Just a Small Town Girl

Just a Small Town Girl

Posted by Tricia Moceo on 16th Jul 2018

McDonough, Georgia one of those easy to forget and hard to spot on the map rural towns... Also, the place I called home. I was your stereotypical “Georgia peach”. Sheltered from the city life with a grueling 30 minute traffic ridden drive, I was fascinated by the simplicity of life… or so I thought.

I grew up in the typical, blue collar, middle class family. Never wanting for anything, my parents worked hard to give my brother and I the best life possible. From an early age, I exhibited the behaviors of an addict. I isolated daily, never felt “a part of”, learned how to subject myself to a total victim mentality, and most of my actions were centered around self. I blamed my addicted biological mother for the genetic predisposition and giving me up for adoption, the display of favoritism my adopted step mother showed my brother, or even the “mean girls” at school that wouldn’t let me join in on their bullying. But there was always one common denominator: me. Retreating from reality, I’d indulge in books and recreate my own story. Negative self talk and unhealthy relationships set the tone for as long as I can remember.

Every girl in my town dreams of leaving home after high school, and venturing to a college by the beach. And so I did. I was well educated, but I lived by half measures. Chasing after my first love, I moved to Savannah and started attending college. With no real idea of what life was all about, I broke up with my first love and went on a drinking binge. When forced with the choice to study or head to the local bar for nickel shots, I’d always choose the latter. I have arrived. I never felt a part of, until I was bar hopping in borrowed clothes, with a fake ID in hand. Everything was great, until my first grade report. I was failing, but yet again I found a way out. I withdrew from school, without any real consequences, and returned home. I found myself jumping into another relationship, but this time with the local renowned “bad boy” of my town. After only 6 months of being home, I found out I was pregnant. Instantaneously my entire life changed. Life as I knew it no longer centered around me. My son was born, and two months later, I was 20 raising a newborn on my own.

Again, I looked for any type of relief from the familiar pain of rejection. I’d venture out to bars with my friends or spend summer days drinking by the pool while my son napped. My parents, but especially my mother, helped raise my son. Promising one night a week to go out with friends, I’d push my mom to keep my son multiple nights a week so I could successfully drink/smoke with my friends. My life was slowly but surely rallying around my selfish desires. January 10, 2013 that all changed. I left for church and left my son home with my mom. Church was interrupted by the dreadful call that she had a massive heart attack, one that would ultimately lead to her never waking up from a coma. Total survival mode kicked in, and I remembered the oblivion I experienced this one time I tried OxyContin with a friend at a party. Without a second thought, I called the local drug dealer and escaped the pain that awaited me.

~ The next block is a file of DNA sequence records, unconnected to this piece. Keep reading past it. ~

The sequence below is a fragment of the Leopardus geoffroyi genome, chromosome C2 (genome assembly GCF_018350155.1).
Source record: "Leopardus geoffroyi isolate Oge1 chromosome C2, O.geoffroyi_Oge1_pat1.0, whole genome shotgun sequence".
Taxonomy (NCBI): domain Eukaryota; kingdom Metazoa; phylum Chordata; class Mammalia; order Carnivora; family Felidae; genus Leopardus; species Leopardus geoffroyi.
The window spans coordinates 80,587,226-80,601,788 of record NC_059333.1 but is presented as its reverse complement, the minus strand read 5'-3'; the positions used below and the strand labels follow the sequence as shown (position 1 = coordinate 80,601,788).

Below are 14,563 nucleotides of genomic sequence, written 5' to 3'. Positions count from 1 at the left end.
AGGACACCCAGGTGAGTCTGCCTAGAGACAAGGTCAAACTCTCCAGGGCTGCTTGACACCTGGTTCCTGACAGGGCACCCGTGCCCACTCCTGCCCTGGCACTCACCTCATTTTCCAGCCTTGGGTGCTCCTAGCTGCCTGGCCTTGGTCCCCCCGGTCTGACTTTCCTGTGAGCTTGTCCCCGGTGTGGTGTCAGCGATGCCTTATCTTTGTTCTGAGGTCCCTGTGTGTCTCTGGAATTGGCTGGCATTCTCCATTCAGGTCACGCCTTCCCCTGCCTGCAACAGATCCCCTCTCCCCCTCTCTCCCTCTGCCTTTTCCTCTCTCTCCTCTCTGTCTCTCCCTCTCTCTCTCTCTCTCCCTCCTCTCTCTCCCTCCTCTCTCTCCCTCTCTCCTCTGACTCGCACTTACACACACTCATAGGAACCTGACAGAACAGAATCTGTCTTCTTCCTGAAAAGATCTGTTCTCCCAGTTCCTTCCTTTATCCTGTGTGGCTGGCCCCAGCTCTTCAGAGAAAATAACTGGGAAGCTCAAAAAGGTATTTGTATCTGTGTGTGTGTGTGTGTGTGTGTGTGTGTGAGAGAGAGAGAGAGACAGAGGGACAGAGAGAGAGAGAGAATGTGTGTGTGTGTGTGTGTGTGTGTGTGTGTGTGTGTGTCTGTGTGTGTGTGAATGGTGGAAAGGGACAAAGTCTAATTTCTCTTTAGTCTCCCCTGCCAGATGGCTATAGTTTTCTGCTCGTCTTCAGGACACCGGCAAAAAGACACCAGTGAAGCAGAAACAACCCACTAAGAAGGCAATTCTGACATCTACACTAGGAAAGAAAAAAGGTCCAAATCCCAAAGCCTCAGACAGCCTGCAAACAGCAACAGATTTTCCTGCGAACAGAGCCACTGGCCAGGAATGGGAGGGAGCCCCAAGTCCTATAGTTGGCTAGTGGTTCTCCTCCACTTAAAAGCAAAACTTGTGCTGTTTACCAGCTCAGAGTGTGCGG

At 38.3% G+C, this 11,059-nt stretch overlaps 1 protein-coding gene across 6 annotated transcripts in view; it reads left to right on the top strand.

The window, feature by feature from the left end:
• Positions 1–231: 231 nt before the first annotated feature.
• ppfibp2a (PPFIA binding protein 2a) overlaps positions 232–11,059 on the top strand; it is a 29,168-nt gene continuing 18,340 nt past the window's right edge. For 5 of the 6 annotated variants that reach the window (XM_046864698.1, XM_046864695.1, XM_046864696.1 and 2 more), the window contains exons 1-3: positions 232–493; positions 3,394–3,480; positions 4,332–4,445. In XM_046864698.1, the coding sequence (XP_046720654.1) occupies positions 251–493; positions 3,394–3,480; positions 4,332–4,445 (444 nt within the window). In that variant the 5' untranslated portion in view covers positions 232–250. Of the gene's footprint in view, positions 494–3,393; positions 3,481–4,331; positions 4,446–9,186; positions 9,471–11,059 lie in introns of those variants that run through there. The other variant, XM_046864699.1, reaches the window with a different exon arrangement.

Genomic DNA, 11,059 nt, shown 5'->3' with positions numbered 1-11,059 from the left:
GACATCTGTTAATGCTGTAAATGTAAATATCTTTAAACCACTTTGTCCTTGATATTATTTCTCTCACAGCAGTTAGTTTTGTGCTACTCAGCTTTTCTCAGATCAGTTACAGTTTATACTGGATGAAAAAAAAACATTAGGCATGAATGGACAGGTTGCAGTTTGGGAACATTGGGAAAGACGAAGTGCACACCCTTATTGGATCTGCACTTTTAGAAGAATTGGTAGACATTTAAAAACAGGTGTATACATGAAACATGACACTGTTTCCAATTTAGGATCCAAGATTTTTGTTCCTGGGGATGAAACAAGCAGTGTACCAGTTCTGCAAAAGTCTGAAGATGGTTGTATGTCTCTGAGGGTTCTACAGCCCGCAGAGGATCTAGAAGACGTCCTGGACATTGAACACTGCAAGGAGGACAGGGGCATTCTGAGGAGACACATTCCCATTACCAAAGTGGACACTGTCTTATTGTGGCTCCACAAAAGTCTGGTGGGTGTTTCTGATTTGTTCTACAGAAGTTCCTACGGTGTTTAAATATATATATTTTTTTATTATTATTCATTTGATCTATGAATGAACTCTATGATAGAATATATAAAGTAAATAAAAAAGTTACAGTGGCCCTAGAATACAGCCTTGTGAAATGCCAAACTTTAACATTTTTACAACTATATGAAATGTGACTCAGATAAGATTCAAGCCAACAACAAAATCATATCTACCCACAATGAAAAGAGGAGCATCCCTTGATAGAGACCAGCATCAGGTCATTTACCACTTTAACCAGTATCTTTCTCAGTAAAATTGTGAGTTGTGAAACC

This continued for years, I’d go through months of using only on the weekends. And the weekends turned into grueling months, which later resulted in any/all analgesic escapes. My life was out of control, and I was too ashamed to talk about it. Finally, my life came crashing down again. I found myself in handcuffs, in the square of the small town I grew up in. A mile from the restaurant my parents owned, I sat on the curb regretting I was getting arrested seconds before picking up drugs for my next fix. I spent two nights and three days in jail. Upon getting released, I could no longer hide behind “I’m fine”. I was emotionally, physically, and spiritually bankrupt. I hopped on a plane searching for a life I had no idea how to live. In treatment, I learned that drugs and alcohol were not the problem, I was. I spent years avoiding any pain and I was finally forced to deal with it.

After demolishing my thinking and warped self-image, grace found me. I fell in love with myself for the first time. Think of the concept of a flower blooming through concrete, which was me. I now have two years sober, and I live a life I never would have imagined. I have two beautiful children and we live 5 minutes from the beach. My relationships with the people that mean the most, have become the foundational support from which I get to chase after my dreams and unabashedly live life to the fullest. I spend my days spreading awareness on the disease of addiction through a recovery based web marketing company, founded by other addicts just like me. I meditate every morning and I’m able to sort through my emotions, pausing before responding. New hobbies and passions have surfaced and I no longer feel unworthy of true happiness. Daily, I use my torturous experiences to share hope and bring light into the darkest places.

Tricia Moceo is an Outreach Specialist for Stodzy Marketing; a local addiction/recovery based marketing company. She advocates long term sobriety by working with websites like, providing resources to recovering addicts and shedding light on the disease of addiction. Tricia is a single mother of two, actively involved in her local recovery community, and is passionate about helping other women find hope in seemingly hopeless situations.


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